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Republicans in Richmond kill Deeds-UVa gun bill

Republicans in the House of Delegates have killed a bill that would have strengthened gun laws on college campuses in the wake of the deadly Nov. 13 shooting at the University of Virginia.

The proposed law would have made carrying a firearm on school grounds a Class 1 misdemeanor and allow law enforcement to obtain a search warrant when it believes firearms are possessed illegally in university buildings.

The bill passed the state Senate on Feb. 7 in a 23-17 vote, with Republican Emmett W. Hanger Jr. of Mount Solon crossing party lines to vote with the chamber’s Democrats. It was tabled by the House Public Safety Subcommittee in a 6-4 party-line vote on Feb. 9.

“It was a bill that the Republicans were likely to kill anyway,” Democratic state Sen. Creigh Deeds told The Daily Progress on Monday. “I wasn’t shocked at the outcome; I was more so shocked that they didn’t give the courtesy of listening to it.”

Deeds authored the bill with assistance from the University of Virginia and the university’s police department as a direct response to the Nov. 13 shooting that killed student-athletes Devin Chandler, Lavel Davis Jr. and D’Sean Perry and injured two others.

Virginia State Police arrested fellow student and former athlete Christopher Darnell Jones Jr. on Nov.14 and charged him with three counts of second-degree murder.

The state police conducted a search of Jones’ dorm room on Grounds, according to a Nov. 14 search warrant obtained by The Daily Progress. An inventory of the findings included a semi-automatic rifle, a pistol, ammunition, a pair of Glock 9-millimeter magazines and a device used to make bullets fire faster.

UVa policy already bans firearms and other weapons from Grounds with exemptions for individuals who need weapons to perform their jobs including law enforcement officers, official military and university-contracted security.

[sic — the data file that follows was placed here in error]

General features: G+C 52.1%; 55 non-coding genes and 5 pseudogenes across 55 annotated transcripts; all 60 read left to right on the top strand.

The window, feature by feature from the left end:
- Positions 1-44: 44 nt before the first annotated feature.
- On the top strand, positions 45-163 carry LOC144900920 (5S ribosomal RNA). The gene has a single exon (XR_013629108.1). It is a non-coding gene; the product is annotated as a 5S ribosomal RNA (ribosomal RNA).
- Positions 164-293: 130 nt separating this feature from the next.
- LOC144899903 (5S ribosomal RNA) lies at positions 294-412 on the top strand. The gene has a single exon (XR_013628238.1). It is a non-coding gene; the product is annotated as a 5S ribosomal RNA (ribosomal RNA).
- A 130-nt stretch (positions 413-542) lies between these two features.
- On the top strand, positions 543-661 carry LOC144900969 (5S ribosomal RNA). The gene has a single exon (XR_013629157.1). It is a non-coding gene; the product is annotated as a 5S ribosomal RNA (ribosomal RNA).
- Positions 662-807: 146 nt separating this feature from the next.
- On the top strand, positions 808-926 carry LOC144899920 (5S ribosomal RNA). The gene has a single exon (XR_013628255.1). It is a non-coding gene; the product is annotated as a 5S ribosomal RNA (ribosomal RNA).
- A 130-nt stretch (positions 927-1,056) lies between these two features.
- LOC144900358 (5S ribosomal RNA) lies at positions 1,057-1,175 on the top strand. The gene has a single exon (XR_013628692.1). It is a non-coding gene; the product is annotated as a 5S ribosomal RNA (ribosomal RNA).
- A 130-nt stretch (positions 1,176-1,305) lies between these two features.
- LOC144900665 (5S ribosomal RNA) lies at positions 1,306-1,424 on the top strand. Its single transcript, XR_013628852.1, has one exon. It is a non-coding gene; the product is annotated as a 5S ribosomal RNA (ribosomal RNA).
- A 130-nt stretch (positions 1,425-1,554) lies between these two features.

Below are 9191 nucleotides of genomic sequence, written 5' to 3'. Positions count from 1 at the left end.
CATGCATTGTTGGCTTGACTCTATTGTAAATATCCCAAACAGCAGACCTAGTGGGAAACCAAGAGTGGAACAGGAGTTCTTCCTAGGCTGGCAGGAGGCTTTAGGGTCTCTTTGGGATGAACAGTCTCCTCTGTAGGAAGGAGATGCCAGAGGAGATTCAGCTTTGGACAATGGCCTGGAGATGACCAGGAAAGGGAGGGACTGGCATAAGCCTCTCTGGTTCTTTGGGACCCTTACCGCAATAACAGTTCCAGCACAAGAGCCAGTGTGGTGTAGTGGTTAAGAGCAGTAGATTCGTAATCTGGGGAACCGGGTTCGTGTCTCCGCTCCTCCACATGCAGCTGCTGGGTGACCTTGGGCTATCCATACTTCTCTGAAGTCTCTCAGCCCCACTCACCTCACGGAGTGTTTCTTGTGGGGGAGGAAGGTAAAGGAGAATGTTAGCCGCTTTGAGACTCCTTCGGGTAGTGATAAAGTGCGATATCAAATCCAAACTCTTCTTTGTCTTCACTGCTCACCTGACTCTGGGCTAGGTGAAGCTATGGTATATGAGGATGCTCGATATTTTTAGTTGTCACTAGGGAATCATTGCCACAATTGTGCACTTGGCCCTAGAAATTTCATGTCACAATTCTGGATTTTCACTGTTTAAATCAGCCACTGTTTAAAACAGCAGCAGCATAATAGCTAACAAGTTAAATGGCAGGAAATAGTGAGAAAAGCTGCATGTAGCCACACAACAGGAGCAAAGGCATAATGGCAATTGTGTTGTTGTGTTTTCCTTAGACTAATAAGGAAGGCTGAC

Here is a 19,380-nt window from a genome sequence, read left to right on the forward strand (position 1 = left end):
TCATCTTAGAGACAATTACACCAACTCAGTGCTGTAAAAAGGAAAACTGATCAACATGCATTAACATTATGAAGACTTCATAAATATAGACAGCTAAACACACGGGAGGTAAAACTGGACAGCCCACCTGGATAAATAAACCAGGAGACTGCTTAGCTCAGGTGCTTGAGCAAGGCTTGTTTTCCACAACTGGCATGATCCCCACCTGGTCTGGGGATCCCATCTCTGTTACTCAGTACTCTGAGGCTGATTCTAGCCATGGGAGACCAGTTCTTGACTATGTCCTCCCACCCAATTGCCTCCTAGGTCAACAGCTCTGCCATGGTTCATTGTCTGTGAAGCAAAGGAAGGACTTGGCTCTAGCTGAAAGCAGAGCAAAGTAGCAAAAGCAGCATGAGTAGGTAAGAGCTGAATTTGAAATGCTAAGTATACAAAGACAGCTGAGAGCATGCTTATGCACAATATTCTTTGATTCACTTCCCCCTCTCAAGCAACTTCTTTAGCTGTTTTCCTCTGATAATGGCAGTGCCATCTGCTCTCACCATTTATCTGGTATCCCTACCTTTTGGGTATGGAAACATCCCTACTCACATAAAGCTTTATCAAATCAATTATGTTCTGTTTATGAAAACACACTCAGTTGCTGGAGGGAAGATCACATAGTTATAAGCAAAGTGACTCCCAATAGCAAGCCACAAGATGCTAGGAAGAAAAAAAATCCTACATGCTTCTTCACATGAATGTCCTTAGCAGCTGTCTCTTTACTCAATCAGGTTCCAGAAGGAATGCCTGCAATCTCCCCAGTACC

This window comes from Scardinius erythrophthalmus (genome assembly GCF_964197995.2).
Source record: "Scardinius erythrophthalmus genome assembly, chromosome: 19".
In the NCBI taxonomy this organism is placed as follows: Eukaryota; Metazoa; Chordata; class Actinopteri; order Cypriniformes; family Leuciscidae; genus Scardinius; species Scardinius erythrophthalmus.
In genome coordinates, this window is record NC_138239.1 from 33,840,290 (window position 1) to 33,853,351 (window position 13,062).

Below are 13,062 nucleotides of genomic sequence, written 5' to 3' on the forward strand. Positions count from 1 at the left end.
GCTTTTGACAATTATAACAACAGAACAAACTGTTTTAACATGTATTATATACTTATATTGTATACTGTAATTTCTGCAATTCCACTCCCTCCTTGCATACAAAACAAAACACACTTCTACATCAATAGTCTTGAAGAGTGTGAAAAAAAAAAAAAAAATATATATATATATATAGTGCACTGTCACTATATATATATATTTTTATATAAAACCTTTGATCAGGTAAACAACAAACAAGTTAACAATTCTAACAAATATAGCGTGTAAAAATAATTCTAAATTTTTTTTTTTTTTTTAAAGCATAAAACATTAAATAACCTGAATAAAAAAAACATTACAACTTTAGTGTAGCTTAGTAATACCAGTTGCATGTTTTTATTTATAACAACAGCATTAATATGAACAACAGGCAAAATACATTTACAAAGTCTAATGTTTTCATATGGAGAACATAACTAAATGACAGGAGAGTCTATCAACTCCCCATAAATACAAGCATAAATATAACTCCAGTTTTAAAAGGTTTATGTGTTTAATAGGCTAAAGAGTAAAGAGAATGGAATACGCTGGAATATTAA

However, university policies do not carry the same weight as codified legislation, according to Timothy Longo, chief of the UVa Police Department. Having such policies codified in state law would make it easier for law enforcement to respond to firearm violations at Virginia’s public colleges and universities, Longo told The Daily Progress when Deeds’ bill was first introduced.

“When such issues fall within the purview of our criminal statutes, the full range of Fourth Amendment satisfaction is available, and matters that could pose public safety risks are not left to administrators,” Longo said shortly after Deeds’ bill was introduced.

“UVa really was trying to do an internal look and this idea basically bubbled up from within UVa,” Deeds said on Monday. “This is something that could put one in jeopardy of going to jail or having a fine, so they felt like this would be a bigger deterrent for someone to bring a gun onto the grounds or on the school property.”

Longo worked with Deeds on his bill in the Senate and with Democratic Del. Sally Hudson on an identical bill introduced in the House.

Hudson’s bill was also was tabled by Republicans on the House Public Safety Subcommittee on Jan. 26 shortly after introduction.

Both Hudson’s and Deeds’ bills faced pushback from the National Rifle Association.

D.J. Spiker, a lobbyist for the NRA present the day Hudson’s bill was tabled, said the legislation “creates a new gun-free zone without doing enough to protect and secure the facilities that we’re talking about.”

Deeds disagreed.

“This bill was a reasonable request from the University of Virginia,” Deeds said on Monday. “This bill had the support of law enforcement and it would have protected lives. While it did not pass, I remain committed to making this policy change.”


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